Call for Proposals: The Palgrave Handbook of Popular Culture as Philosophy

Call for Proposals

The Palgrave Handbook of Popular Culture as Philosophy

Editor-in Chief: David Kyle Johnson

The Palgrave Handbook of Popular Culture and Philosophy is an online first/living reference handbook of articles that treat works of popular culture as philosophy. The main goal is to identify and critique the philosophical ideas presented and arguments made by works of popular culture, such as films, television shows, video games, comedians, and graphic novels. Some already published examples include articles that evaluate the humanism of Star Trek and treat the movie Inception as an argument that “reality doesn’t matter.” Upon publication, each article is hosted by and available on the SpringerLink platform. When the collection is considered compete, it will be published as a print handbook and a static ebook.

The handbook has numerous forthcoming articles but is lacking enough articles on certain topics, namely video games, comedians, and graphic novels. The editor is therefore seeking proposals. Of need in particular are…

articles on comedians like Wanda Sykes, Maya Rudolph, Luenell Cambell, Sarah Silverman, Michelle Wolfe, Tig Nataro, Kumail Naniami, Eddie Izzard, Stephen Fry, Trevor Noah, Myg Kaplan, Aisha Tyler, Hasan Minhaj, and/or Tiffany Haddish.

articles on video games like Mass Effect, Bioshock, Fallout, The War of Mine, Portal, Deus Es, Spec Ops: The Line, Steins;Gate, The Stanley Parable, Shin Megami Tensei, Nocturne, Planescape: Torment, Silent Hill 3, Xenogrears, Live A Live, Valkyrie Profile, Satta Frontier, and/or Dark Souls.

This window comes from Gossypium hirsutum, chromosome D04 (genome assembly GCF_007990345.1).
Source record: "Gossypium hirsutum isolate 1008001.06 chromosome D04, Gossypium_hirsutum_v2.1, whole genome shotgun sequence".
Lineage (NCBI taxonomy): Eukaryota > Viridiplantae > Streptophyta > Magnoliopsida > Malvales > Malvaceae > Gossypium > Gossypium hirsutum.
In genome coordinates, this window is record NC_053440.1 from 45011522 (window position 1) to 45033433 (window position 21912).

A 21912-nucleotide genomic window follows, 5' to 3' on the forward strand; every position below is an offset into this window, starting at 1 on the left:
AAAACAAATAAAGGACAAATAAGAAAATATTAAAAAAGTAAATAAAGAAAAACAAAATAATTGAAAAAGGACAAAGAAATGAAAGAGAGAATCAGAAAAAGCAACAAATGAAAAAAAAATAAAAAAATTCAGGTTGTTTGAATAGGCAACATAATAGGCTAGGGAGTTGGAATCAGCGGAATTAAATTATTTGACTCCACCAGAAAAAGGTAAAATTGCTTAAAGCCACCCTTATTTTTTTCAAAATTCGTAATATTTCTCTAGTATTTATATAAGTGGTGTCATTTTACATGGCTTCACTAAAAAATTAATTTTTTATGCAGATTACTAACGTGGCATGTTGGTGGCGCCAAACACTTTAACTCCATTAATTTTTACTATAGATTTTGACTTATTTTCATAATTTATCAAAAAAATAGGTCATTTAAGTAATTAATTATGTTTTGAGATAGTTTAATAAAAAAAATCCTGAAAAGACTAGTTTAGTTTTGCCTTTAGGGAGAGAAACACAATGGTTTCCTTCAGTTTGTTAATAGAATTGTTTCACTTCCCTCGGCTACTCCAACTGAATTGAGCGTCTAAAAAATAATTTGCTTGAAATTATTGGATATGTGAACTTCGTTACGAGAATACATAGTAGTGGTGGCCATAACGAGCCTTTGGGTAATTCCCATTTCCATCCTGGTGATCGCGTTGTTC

articles on graphic novels like Deadpool Kills the Marvel Universe, Superman: Red Son, Injustice: God’s Among Men, Bitch Planet, Marvel’s Civil War, Black Panther, Y: The Last Man on Earth, and/or V for Vendetta.

After a brief introduction, each article will begin by summarizing the work in question and then take a deep dive into the work itself, concentrating on the relevant features and context of the work, to interpret it and find the philosophical argument/idea it is presenting. The article will end by evaluating that argument/idea in light of the work and arguments of the relevant philosophers. The article should be between 6,000-10,000 words long (not counting references and endnotes).

To submit proposals, email the editor-in-chief, David Kyle Johnson, at Include a brief (100 word) description of your approach and a copy of your CV. In your proposal, try to be clear about how the media in question is doing philosophy (e.g., what argument it is presenting, what question is it raising), and include a title that follows this format. X as Philosophy/Philosopher: Topic (e.g., “Inception as Philosophy: Choose your Dreams or Seek Reality”)

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